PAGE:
Polydactyly

September 14, 2005
Robert P. Blereau, MD

This neonate was born with an extra hypoplastic digit attached to the lateral aspect of the left little finger's middle phalanx. When informed of this anomaly on her daughter's hand, the mother registered neither shock nor surprise. Mother, grandmother, and other family members were similarly affected.

This neonate was born with an extra hypoplastic digit attached to the lateral aspect of the left little finger's middle phalanx. When informed of this anomaly on her daughter's hand, the mother registered neither shock nor surprise. Mother, grandmother, and other family members were similarly affected.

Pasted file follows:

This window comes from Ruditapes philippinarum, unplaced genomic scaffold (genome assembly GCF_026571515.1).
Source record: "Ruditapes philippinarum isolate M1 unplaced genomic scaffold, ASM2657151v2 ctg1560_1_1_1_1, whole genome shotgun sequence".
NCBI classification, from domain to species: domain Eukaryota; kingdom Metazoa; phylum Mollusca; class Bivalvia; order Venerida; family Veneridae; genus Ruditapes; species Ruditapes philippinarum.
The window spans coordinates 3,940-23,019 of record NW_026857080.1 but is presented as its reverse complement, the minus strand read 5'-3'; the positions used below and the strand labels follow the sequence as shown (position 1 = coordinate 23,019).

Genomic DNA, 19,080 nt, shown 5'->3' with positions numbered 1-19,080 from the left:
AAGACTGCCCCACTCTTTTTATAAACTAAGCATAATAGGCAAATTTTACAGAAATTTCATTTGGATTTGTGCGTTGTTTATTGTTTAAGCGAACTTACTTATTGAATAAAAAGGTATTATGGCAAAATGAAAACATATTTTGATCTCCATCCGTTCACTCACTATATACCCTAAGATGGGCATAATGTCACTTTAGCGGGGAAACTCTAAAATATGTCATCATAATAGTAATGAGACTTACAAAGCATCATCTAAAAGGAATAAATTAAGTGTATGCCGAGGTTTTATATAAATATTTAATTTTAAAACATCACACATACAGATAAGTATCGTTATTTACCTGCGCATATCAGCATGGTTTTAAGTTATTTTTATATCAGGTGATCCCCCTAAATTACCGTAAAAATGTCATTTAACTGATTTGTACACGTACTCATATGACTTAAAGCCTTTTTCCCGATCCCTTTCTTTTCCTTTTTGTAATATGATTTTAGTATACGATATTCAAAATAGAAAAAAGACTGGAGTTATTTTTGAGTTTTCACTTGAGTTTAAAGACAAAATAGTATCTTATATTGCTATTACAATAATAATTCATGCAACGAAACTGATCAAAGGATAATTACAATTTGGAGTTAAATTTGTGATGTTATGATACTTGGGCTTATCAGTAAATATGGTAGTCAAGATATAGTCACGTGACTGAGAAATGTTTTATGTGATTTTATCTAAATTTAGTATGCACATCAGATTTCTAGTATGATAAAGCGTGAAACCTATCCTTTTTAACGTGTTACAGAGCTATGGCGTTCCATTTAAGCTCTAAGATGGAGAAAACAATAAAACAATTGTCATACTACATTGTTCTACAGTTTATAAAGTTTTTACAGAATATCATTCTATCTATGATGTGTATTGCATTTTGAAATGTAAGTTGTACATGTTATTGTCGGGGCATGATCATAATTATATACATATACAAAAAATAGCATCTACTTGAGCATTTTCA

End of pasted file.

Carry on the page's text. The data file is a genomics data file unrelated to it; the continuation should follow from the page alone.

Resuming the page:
Duplicate middle and little fingers are often inherited as autosomal dominant defects. Fifth finger (postaxial) polydactyly is 10 times more common in blacks (1 in 300 persons) than in whites (1 in 3,000).

In contrast, white youngsters with little finger polydactyly have associated anomalies more frequently than black children. These disorders include syndactyly, triphalangeal thumb, polydactyly toes, cleft lip, hair lip, polycystic kidneys, imperforate anus, defective tibia, dwarfism, bladder obstruction, hemivertebrae, mental deficiency, heart defects, cataracts, hydrocephalus, deafness, eye defects, chronic nephritis, fingernail dystrophy, and hypogonadism.

Most of the duplicate digits are connected by a thread (ie, skin tag, type B postaxial polydactyly) and can be treated easily. As was done for this neonate, fine silk suture is used to ligate the extra digit at its base; the growth drops off within a few days. Excision and/or fulguration are other treatment options. Surgical excision, usually before 1 year of age, is needed to remove a well-formed extra digit.